Running Time:  100 mins.                      Rating: x Stars/5 Stars

MPAA Rating: PG-13

Director: David Frankel

Genre: Comedy/Drama/Romance

Country: USA

Language: English

Distributor: Columbia

Cast: Meryl Streep, Tommy Lee Jones, Steve Carell, Jean Smart, Elisabeth Shue, Mimi Rogers


Based on its marketing campaign, there’s a possibility that Columbia is not particularly trying to get the under-30 market interested in HOPE SPRINGS. If the youths do not attend, more’s the pity, because they might become enlightened to what their passionate relationships will turn into twenty or thirty years down the road.  Or two years, if you go by what some psychologists believe to be the tenure of passion.  “Naah, that won’t happen to us” is the usual retort of young people who think that dreaming day and night of their loved ones will go on forever.  “That’s my parents’ generation, not us.  And we certainly will never get divorced.”

It’s good to be optimistic, and then again there are grounds for optimism in this movie by David Frankel, who years back put Meryl Streep to good use in THE DEVIL WEARS PRADA as Miranda Priestly, a cynical magazine editor who would scarcely deign to look at a new hire.  HOPE SPRINGS has the cuddle-factor utilized so well in the director’s MARLEY & ME about a naughty and neurotic dog who, like Steve Carell’s character in HOPE SPRINGS teaches a family some valuable life lessons.

In parts originally planned for James Gandolfini, Jeff Bridges and Philip Seymour Hoffman but happily turned over to the present principals; HOPE SPRINGS looks in on Kay Soames (Meryl Streep) and Arnold Soames (Tommy Lee Jones) married for thirty-one years.  He’s content.  She’s unhappy.  He hasn’t a clue.  Though the couple sleep in separate bedrooms in their Omaha, Nebraska home (filmed in Connecticut, as is the segment taking place on coastal Maine), he is more than happy to read the paper and breakfast on one fried egg, one strip of bacon and a cup of Joe provided and perfectly timed by his wife Kay, a fitting beginning of a day that gets him off to his job as a partner in an accounting firm.

Surprised that Kay spent $4,000 of her own money to travel to Maine for couples therapy with renowned author Dr. Bernie Fields (Steve Carell), he reluctantly joins her despite his insistence on staying put– “You-can-go-wherever-you want-but-not-with-me.”  In Dr. Feld’s office, looking toward a week of individual counseling and exercises, Arnold walks out at least once, buries himself in a shell, arguing heatedly with the doc whom he calls a charlatan.  Even Kay is ready to give up, go home, and accept the doc’s offer of a 50% refund in the fee.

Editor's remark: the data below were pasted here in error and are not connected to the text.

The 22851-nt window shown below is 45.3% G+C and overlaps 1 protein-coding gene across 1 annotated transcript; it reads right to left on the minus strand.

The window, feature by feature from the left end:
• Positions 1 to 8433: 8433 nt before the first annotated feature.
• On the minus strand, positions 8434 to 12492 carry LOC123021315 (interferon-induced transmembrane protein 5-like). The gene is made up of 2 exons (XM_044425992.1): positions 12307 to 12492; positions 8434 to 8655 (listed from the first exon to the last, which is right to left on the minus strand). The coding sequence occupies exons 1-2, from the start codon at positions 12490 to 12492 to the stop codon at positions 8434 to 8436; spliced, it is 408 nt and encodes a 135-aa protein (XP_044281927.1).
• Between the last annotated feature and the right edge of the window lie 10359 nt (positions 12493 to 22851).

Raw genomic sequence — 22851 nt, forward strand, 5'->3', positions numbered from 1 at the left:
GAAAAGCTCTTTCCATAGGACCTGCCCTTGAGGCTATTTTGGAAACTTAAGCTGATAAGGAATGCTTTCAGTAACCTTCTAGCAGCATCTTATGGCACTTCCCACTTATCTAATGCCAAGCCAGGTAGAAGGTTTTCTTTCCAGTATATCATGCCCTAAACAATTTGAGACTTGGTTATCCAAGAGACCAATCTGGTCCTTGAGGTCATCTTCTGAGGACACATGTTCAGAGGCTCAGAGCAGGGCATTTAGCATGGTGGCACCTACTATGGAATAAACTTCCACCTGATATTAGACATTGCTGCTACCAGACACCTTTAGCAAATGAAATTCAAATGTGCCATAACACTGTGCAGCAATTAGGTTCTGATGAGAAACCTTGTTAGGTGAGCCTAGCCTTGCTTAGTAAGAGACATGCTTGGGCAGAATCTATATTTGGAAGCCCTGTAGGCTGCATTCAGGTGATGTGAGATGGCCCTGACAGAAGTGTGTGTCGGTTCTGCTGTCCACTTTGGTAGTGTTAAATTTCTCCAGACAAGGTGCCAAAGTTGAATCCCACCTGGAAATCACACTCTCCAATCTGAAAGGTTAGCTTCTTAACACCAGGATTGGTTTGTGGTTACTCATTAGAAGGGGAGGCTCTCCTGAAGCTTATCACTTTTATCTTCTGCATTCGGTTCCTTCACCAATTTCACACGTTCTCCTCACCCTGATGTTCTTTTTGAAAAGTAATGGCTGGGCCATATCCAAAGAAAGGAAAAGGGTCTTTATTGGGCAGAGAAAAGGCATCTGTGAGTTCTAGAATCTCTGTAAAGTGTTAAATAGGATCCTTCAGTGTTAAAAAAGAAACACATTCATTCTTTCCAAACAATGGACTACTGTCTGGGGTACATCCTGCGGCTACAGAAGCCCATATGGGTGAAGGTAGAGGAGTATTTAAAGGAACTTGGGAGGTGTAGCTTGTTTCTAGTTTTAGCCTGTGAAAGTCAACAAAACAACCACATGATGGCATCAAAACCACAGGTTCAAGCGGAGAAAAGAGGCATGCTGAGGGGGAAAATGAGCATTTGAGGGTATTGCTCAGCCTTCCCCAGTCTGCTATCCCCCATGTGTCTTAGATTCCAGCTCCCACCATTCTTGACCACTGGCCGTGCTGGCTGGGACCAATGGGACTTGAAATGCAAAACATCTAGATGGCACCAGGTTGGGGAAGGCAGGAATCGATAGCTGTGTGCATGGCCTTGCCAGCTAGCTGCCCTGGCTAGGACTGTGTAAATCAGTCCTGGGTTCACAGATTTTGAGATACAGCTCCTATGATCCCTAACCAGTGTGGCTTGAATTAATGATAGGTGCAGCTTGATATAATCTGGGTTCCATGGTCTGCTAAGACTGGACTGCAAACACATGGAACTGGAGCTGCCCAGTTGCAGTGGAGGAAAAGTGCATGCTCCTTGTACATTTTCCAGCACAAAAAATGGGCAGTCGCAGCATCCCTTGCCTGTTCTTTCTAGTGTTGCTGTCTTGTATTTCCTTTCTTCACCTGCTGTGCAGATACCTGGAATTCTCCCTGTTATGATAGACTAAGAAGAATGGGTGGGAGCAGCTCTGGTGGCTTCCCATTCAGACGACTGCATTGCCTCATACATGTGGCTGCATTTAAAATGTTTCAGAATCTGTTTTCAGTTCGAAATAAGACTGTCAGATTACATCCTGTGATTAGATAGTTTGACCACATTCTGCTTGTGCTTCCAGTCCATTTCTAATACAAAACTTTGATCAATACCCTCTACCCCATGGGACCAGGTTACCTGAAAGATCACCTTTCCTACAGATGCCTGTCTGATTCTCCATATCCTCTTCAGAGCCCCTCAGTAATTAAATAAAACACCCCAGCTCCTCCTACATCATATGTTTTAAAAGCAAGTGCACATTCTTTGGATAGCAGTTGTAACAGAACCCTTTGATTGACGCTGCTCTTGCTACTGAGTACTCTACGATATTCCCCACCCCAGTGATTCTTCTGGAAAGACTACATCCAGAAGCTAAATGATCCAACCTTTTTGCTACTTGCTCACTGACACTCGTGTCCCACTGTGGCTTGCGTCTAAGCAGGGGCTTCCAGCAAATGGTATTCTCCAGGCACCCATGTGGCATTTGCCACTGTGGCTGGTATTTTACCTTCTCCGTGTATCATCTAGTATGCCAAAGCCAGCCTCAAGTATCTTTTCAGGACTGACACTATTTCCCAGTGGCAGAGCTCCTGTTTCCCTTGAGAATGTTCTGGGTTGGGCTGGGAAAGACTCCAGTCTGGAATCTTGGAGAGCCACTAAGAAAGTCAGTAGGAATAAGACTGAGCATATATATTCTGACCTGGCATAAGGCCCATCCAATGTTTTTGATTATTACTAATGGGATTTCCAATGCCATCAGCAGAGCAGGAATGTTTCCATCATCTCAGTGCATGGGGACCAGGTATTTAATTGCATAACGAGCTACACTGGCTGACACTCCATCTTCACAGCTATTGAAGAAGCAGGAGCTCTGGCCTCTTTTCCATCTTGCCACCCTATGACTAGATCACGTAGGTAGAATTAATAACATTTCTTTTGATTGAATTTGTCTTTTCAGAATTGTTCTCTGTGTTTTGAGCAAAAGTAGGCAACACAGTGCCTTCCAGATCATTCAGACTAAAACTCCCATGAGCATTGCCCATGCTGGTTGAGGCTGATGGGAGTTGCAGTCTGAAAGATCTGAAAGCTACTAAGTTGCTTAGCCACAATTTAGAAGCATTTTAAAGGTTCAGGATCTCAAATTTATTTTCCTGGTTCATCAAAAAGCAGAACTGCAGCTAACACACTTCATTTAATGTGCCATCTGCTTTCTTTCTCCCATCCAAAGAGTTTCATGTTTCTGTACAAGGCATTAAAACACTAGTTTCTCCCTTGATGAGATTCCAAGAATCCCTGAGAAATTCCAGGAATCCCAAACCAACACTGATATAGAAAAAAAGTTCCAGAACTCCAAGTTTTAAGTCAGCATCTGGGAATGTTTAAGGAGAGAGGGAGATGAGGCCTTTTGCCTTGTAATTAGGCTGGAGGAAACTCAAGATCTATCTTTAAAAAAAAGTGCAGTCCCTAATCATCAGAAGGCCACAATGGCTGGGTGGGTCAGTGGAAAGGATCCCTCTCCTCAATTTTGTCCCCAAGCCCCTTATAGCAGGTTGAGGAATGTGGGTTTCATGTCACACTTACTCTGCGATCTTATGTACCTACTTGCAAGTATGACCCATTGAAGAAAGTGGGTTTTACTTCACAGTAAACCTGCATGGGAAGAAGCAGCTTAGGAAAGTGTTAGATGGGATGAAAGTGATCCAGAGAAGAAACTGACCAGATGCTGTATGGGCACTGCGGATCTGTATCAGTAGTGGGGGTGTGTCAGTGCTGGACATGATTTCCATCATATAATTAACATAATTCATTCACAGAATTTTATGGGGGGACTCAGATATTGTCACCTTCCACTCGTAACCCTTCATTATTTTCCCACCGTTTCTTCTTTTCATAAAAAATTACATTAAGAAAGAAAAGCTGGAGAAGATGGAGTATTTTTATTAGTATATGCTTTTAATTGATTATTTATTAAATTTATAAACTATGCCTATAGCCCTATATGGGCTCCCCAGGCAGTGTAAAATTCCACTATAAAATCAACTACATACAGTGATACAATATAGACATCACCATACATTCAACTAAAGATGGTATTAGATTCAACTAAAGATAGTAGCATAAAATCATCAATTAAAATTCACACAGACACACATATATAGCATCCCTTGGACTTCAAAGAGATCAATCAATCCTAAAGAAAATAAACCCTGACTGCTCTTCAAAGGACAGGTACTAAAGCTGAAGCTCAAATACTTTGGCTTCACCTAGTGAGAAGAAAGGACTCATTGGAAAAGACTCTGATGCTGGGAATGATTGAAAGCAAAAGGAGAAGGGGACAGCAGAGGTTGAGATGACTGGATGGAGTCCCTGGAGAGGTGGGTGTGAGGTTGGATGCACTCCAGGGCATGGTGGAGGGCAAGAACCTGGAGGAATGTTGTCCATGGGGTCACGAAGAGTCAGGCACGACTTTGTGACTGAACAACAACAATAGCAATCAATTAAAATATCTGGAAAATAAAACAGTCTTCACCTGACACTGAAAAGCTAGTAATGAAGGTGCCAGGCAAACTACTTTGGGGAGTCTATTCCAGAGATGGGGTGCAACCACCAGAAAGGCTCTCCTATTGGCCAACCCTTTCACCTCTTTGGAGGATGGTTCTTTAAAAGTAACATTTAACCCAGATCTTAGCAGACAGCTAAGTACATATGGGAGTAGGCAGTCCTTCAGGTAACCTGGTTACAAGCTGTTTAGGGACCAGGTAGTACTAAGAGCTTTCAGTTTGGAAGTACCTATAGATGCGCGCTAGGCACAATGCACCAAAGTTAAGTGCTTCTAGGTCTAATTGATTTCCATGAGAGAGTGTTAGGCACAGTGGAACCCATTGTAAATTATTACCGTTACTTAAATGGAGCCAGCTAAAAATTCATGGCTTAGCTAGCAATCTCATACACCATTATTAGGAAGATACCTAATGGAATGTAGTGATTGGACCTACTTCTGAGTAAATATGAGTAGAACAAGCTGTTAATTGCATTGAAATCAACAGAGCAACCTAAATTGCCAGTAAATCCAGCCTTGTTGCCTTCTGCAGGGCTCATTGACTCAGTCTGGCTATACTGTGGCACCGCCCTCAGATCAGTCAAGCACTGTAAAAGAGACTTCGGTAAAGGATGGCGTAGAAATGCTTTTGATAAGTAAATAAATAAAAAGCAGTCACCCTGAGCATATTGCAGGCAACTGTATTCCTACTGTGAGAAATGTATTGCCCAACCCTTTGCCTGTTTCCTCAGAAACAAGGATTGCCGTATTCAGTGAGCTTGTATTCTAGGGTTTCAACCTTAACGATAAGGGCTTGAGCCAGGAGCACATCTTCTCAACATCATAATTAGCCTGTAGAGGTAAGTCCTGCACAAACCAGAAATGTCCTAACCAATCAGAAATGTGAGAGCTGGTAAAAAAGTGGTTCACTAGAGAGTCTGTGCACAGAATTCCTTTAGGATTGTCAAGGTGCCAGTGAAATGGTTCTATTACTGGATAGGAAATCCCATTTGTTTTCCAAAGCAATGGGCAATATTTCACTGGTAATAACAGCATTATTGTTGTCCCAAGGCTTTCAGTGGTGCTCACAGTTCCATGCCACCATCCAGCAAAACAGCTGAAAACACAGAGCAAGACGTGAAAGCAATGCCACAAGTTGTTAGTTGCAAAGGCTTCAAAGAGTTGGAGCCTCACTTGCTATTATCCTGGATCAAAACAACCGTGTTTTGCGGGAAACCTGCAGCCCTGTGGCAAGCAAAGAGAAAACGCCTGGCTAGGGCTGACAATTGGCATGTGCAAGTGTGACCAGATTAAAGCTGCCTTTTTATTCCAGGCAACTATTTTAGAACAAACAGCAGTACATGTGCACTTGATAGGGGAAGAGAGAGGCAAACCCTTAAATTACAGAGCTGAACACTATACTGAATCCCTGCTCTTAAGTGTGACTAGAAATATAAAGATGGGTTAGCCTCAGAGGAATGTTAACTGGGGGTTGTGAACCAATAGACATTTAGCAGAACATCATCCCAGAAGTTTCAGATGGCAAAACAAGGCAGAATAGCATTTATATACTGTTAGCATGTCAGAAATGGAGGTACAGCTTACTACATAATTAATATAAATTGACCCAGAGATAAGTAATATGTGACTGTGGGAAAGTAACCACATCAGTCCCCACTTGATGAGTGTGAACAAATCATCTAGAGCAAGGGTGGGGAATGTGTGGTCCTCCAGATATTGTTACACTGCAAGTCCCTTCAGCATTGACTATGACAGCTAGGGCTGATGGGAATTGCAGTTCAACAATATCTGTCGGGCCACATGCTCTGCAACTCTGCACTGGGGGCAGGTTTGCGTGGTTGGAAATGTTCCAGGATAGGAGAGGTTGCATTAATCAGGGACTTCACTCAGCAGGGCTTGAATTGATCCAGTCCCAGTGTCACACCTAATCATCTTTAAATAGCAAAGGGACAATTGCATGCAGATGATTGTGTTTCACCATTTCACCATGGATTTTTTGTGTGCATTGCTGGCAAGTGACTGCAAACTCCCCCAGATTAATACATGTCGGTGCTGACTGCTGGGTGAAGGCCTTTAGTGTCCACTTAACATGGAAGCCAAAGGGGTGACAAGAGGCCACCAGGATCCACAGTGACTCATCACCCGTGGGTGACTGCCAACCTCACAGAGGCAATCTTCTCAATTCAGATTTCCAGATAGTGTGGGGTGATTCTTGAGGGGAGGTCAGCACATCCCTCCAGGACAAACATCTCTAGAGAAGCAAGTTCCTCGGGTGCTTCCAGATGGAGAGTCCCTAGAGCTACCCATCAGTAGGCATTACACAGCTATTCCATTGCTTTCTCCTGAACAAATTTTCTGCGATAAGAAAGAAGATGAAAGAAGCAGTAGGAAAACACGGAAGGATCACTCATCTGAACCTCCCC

If you’re a couple with some decades of marriage under the belt, for your $13 movie ticket you could get the benefit of the therapy.  You can even admire Dr. Feld’s tweedy appearance—a rough, wool jacket, knit tie (different color each day), with the top collar unbuttoned.  There is nothing in his advice that you would not have already have figured out, which is that intimacy is the sine qua non of a good marriage, and that means touching, kissing, and surprise! Sex.  There is some predictable humor in Arnold and Kay’s reluctant admission that they did not get it on for years, but the doc goes to even greater lengths to put them out of their comfort zone; specifically to sit on the back row of a theater during a French movie (designed to have a sparse audience?) and have the good woman perform an intimate, though full-clothed, act on her grouchy husband as though they were still high-school seniors—who, we are told, do those sorts of things.

There are some side roles, a particularly amusing one finding bartender Karen (Elisabeth Shue) at the receiving end of Kay’s confession, who calls out to the salt-of-the-earth patrons, “How many of you have not had sex?  Mike, I know you’re not getting any!”

In deference to the older folks attending the movie, HOPE SPRINGS is not simply Judd Apatow lite, it’s Judd Apatow virtually invisible.  Despite the intimations of sexual performances, the pic nailed a PG-13 rating.  Tommy Lee Jones owns this movie.  While Meryl Streep, plays against her THE DEVIL WEARS PRADA-type with a high-pitched voice as though feeling no comfort in her own body, Jones is terrific as a curmudgeon who, with the help of close-ups from photographer Florian Ballhaus’ lenses overcomes his resistance gradually, even following the therapist’s advice to break a nose during the final credits.

This is essentially a three-character movie that could survive on an off-Broadway stage and has no urgent need of the huge screens at the multiplex.  Some will think it funny, even hysterical in parts, a good number will be embarrassed, even others (like me) will declare it to be quite well-acted with a script by Vanessa Taylor that is nothing more than amusing.


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